Last week, in a NYT op-ed, Einer Elhauge of Harvard Law School took on the supposedly strongest version of the inactivity defense: "The Broccoli Test." Can Congress force us to eat broccoli, for our own good? Elhauge answers no, for reasons that need not be repeated here. The broccoli test, however, is important because it is apparently supposed to be a conversation stopper, exposing the slipperiness of the slope onto which we have precariously stepped. "If Congress can't force you to eat broccoli, it shouldn't be able to force you to buy or sell broccoli, either." Taking that next step, as Elhauge persuasively argues, makes less and less sense upon further scrutiny, which ultimately exposes the attacks on the ACA as yet another case of elevating form over substance.
Can the government force me to buy broccoli? Would it be unconstitutional for Congress to pass a law saying: "Every individual must buy one pound of broccoli each month"? If I do not want to go out and buy things, one might argue that Congress is not allowed to force me to do so. Would it be constitutional for Congress to pass a law requiring that people who go to stores for other reasons also buy broccoli? People are not choosing to buy broccoli, so maybe their "activity" in going to the store is not the same "activity" that Congress would mandate in buying broccoli. By this reasoning, that is still "regulating inactivity," which is (according to the ACA's critics) a unique violation of our freedoms.
Can Congress require that vendors sell broccoli? They are engaged in the activity of selling things. Even so, one could claim that Congress is still requiring an activity that is different from the activity that the owner of the store is choosing to do without compulsion. If that is true, however, then surely it cannot be the case that Congress could require a store to sell a pound of broccoli with every purchase, could it? (As an administrative matter, one could opt out of the broccoli add-on by presenting evidence of having already purchased the required amount of broccoli. Or maybe one could pay a fee to the government to receive a waiver. We could even call that a tax.) If the Constitution protects inactivity, then it would not be permissible for Congress to force people to buy or sell things that they do not want to buy or sell.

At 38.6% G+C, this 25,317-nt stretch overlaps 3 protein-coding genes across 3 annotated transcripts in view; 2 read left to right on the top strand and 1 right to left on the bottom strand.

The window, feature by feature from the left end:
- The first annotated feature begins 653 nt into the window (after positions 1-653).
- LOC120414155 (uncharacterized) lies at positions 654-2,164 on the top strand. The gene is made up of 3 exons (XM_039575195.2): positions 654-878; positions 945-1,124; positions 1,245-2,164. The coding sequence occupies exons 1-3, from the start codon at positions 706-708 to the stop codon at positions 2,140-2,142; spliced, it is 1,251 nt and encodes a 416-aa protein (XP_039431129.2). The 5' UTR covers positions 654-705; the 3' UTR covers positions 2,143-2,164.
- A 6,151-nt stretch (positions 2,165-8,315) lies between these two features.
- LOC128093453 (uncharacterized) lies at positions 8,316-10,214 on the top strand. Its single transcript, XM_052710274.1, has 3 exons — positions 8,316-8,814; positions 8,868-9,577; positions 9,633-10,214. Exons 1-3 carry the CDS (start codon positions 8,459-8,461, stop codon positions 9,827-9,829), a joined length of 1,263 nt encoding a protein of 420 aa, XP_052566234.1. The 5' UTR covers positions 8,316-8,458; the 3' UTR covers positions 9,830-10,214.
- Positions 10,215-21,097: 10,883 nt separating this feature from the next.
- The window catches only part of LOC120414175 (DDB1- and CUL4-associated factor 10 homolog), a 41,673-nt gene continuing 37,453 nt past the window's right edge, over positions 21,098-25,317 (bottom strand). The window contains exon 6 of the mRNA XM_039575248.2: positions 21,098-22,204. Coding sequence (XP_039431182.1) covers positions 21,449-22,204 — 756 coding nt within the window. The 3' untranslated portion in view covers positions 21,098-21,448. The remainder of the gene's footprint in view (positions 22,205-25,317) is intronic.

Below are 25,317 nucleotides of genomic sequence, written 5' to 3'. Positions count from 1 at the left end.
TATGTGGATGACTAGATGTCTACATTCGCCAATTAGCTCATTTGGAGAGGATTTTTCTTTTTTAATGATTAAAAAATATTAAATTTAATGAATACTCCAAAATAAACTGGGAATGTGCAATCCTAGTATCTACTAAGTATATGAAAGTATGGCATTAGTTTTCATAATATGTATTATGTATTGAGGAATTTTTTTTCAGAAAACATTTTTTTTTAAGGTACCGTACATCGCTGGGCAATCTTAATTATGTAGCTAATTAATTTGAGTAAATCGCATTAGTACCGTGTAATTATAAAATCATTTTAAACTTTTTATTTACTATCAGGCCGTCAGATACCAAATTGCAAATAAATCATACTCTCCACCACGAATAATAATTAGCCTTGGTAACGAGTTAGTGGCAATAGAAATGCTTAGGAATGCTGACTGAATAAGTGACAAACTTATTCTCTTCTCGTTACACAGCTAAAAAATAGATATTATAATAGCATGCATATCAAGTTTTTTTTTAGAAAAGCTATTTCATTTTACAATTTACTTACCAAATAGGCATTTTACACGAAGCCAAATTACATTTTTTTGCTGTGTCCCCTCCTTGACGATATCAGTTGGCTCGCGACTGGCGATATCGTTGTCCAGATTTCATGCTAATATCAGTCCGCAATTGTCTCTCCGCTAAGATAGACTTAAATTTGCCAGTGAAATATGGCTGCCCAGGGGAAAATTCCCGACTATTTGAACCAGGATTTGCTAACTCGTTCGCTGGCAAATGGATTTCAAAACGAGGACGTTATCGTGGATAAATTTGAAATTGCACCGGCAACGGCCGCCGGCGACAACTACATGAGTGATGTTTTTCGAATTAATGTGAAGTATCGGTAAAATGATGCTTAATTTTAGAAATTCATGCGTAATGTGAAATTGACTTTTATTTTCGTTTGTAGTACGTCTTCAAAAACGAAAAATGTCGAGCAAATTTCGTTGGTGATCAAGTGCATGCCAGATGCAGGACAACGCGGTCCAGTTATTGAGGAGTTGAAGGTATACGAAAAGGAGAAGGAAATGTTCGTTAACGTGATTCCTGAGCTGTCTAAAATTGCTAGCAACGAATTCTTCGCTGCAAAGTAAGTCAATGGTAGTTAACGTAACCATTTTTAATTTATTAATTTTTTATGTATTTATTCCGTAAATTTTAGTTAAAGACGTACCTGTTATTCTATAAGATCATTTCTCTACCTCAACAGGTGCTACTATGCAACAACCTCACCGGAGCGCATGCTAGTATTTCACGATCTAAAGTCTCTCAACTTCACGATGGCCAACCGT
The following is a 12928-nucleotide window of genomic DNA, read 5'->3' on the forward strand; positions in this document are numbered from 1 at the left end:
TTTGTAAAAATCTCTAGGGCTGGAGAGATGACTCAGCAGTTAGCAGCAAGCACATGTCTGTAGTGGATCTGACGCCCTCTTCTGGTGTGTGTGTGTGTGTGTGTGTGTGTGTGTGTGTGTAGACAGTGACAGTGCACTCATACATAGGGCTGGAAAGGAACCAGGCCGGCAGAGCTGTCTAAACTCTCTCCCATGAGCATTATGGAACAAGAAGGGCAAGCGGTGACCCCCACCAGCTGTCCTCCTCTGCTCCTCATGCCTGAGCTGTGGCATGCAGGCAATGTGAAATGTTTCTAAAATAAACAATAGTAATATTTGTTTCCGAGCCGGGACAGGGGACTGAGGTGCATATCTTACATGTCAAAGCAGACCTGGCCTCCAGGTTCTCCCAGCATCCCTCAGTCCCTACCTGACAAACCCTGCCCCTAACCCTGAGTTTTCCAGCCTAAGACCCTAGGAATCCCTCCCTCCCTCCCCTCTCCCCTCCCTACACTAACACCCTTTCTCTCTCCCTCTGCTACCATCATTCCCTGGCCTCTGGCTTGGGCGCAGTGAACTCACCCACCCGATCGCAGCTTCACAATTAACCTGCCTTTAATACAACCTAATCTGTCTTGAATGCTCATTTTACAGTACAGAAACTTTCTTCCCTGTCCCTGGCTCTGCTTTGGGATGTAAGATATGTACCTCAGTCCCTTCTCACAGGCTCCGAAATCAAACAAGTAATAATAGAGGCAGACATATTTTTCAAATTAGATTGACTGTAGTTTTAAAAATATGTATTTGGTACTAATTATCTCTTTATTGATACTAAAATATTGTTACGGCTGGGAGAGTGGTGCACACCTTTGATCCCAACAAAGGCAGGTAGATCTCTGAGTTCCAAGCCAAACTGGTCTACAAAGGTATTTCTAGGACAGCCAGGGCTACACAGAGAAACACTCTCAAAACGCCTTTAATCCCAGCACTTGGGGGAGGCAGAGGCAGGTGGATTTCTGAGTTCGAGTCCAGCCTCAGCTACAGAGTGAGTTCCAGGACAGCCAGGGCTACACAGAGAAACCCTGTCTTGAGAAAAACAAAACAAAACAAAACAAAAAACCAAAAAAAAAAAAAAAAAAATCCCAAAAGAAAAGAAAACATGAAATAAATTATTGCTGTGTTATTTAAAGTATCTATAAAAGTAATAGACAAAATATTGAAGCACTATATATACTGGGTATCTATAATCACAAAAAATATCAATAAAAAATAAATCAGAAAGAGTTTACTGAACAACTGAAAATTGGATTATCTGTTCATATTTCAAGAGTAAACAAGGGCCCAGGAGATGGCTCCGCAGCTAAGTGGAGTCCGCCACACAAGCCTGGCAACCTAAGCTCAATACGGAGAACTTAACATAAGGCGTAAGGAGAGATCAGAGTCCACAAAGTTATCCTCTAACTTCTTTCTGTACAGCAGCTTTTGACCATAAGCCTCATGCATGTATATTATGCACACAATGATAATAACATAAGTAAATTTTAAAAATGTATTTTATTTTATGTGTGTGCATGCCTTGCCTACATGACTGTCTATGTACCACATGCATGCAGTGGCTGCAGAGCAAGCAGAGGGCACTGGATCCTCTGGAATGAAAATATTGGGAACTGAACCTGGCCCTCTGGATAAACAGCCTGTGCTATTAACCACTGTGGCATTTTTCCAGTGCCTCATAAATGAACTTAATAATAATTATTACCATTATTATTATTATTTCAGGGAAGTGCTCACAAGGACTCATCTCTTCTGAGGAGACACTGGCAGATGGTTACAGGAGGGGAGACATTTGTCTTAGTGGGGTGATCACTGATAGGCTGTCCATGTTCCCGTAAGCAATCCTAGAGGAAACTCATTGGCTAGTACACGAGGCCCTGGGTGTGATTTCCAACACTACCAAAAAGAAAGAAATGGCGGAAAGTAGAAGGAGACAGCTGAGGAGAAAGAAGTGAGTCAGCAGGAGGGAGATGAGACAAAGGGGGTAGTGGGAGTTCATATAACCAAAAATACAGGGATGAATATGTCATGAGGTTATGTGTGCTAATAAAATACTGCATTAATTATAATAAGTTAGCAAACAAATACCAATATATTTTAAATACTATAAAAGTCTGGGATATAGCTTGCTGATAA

How, then, do we explain Congress's unchallenged ability to require that cars be sold with air bags, or to require that drugs have certain ingredients, including some that the person might not care to buy? Customers might not want to own air bags, and vendors might not want to be in the business of selling air bags. Yet there is no known Constitutional violation in Congress's laws that require that all kinds of goods and services be sold with (and without) various ingredients, processes, complementary goods, and so on. Congress might not have passed a law saying, "You must buy air bags," but it has told sellers, "You must sell air bags." And even people who do not buy cars must buy other items that can include required ingredients. Congress could, apparently, force anyone to buy broccoli by requiring that sellers pair broccoli with everything that a person might buy.
I do not claim to have found the magic key to understanding the ACA challenge. I am, however, genuinely flummoxed by the ferocity of that challenge, especially the hyperventilated claims that the "buy insurance or pay money to the government" required choice breaks new ground in violating our freedoms. I could easily imagine an argument that says that anything a government does is a violation of freedom, but that is not what we are hearing in this debate. I could also imagine an argument that says that the ACA shows just how far things have gotten out of hand, but -- even though we do hear that argument in some contexts -- that is not the basis of this legal challenge. The legal challenge to the ACA is based on the argument that, if we do not stop this, then Congress will be free to require things that it cannot currently require.
Congress can already send us to die in battle. It does not currently do so, because the people decided forty years ago that they would not support a Congress that continued the military draft. Congress does not require people to buy broccoli, not because it would be unconstitutional, but because it would be unpopular.
More to the point, if Congress were to force people to buy broccoli, that would not be some kind of unique expansion of government power. It would be a straightforward application of the powers that currently exist and affect our lives every day. Changing that set of powers cannot be done effectively through the activity/inactivity distinction -- a distinction that would do nothing to limit Congress's power to regulate our lives.